# Unstructured Prism Layers for Boundary Layer Resolution...

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 April 13, 2012, 22:03 Unstructured Prism Layers for Boundary Layer Resolution... #1 Senior Member   Robert Join Date: Sep 2010 Posts: 154 Rep Power: 6 Hello all, I have seen unstructured prism layers (they are rectangular prisms cut in half in 3D and rectangles cut along the diagonal into triangles for 2D) being suggested for boundary layer meshing. I havent used them but I am interested. But I am worried; dont these have horrible skew? How do they actually perform in practice?

April 14, 2012, 03:21
#2
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Sijal Ahmed Memon (turboenginner@gmail.com)
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Quote:
 General Point of View
In automobile industry use of prism inflation (aka boundary layer) in very popular. For many complex geometries this is the only solution.

If you have ever tried the Pointwise's anisotripic tetra meshing (T-Rex) http://www.pointwise.com/T-Rex/, you will notice that thier quality is inferior to prism mesh. (These are my personnel comments from my limited knowledge, If someone has more knowledge then pls correct me)

This is the one of the strong point of ANSYS meshing and ICEM CFD.

Quote:
 I have seen unstructured prism layers (they are rectangular prisms cut in half in 3D and rectangles cut along the diagonal into triangles for 2D) being suggested for boundary layer meshing.
Do you have more info for this particular technique and posting few pics would help alot to comment further.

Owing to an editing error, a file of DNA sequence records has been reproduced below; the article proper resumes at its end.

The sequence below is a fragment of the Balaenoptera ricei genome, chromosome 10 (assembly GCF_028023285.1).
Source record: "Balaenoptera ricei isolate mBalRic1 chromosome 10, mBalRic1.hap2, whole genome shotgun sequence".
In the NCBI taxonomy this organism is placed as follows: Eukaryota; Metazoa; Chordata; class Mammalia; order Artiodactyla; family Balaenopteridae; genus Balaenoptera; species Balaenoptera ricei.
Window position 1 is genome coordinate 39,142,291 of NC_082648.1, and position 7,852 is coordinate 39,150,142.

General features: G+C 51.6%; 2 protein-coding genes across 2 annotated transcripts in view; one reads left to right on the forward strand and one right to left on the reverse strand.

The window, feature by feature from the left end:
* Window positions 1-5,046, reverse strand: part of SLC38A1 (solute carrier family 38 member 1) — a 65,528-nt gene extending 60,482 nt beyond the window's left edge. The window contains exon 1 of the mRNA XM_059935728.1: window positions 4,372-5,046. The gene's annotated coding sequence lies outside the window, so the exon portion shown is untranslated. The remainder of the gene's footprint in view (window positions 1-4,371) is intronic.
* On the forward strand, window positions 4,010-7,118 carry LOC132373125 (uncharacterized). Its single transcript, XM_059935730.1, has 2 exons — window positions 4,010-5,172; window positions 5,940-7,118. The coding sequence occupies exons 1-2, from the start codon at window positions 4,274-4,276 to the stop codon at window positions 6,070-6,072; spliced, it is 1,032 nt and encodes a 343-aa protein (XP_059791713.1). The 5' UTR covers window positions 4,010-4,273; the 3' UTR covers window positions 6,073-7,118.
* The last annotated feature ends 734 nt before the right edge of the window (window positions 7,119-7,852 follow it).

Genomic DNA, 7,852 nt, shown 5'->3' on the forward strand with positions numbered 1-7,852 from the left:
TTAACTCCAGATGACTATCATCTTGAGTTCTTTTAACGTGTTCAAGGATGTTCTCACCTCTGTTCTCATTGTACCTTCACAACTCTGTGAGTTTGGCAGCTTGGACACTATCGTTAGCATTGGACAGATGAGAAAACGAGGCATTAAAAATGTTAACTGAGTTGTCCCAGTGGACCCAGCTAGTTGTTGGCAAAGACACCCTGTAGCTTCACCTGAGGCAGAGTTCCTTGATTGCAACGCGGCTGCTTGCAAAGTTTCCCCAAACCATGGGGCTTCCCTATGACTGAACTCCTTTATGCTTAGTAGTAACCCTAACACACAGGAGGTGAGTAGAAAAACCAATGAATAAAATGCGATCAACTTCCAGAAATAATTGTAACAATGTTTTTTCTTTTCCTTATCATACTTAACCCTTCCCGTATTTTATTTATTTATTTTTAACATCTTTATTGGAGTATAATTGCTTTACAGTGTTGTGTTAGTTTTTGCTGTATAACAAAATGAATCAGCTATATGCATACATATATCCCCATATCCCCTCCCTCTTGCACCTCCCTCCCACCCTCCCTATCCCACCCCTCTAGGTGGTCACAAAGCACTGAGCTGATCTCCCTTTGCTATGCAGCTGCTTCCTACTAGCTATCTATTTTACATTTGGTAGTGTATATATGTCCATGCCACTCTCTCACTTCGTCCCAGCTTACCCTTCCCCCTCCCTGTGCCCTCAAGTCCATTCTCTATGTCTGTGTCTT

April 15, 2012, 15:12 #3 Senior Member   John Chawner Join Date: Mar 2009 Location: Fort Worth, Texas, USA Posts: 221 Rep Power: 9 Hello Robert and Far: Far, I'm going to have to challenge your comment regarding the relative quality of Pointwise's T-Rex method relative to what you call "prism mesh." T-Rex generates high-aspect ratio tets. They are of good quality because one of the included angles is roughly 90 degrees. While that's OK unto itself, the T-Rex method includes an optional post-processing step that combines 3 T-Rex tets into a single prism. This prism is of good quality because all three of the lines off the base triangle are roughly 90 degrees. Best Regards __________________ John Chawner / jrc@pointwise.com / www.pointwise.com Blog: http://blog.pointwise.com/ on Twitter: @jchawner

 April 15, 2012, 15:36 #4 Super Moderator     Sijal Ahmed Memon (turboenginner@gmail.com) Join Date: Mar 2009 Location: Islamabad Pakistan Posts: 3,914 Blog Entries: 6 Rep Power: 38 I have been using the Gridgen since Release 15.09. And I am really inspired by the relative ease of creating and moving connectors and domains from one location to other location. Gridgen's elipitic solver is also of high quality. As I already said these comments regarding T-Rex developed by Pointwise reflects my very limited knowledge. I am interested to explorer more about this. Now my inclination is more towards the ICEM's prism meshing combined with other methods.

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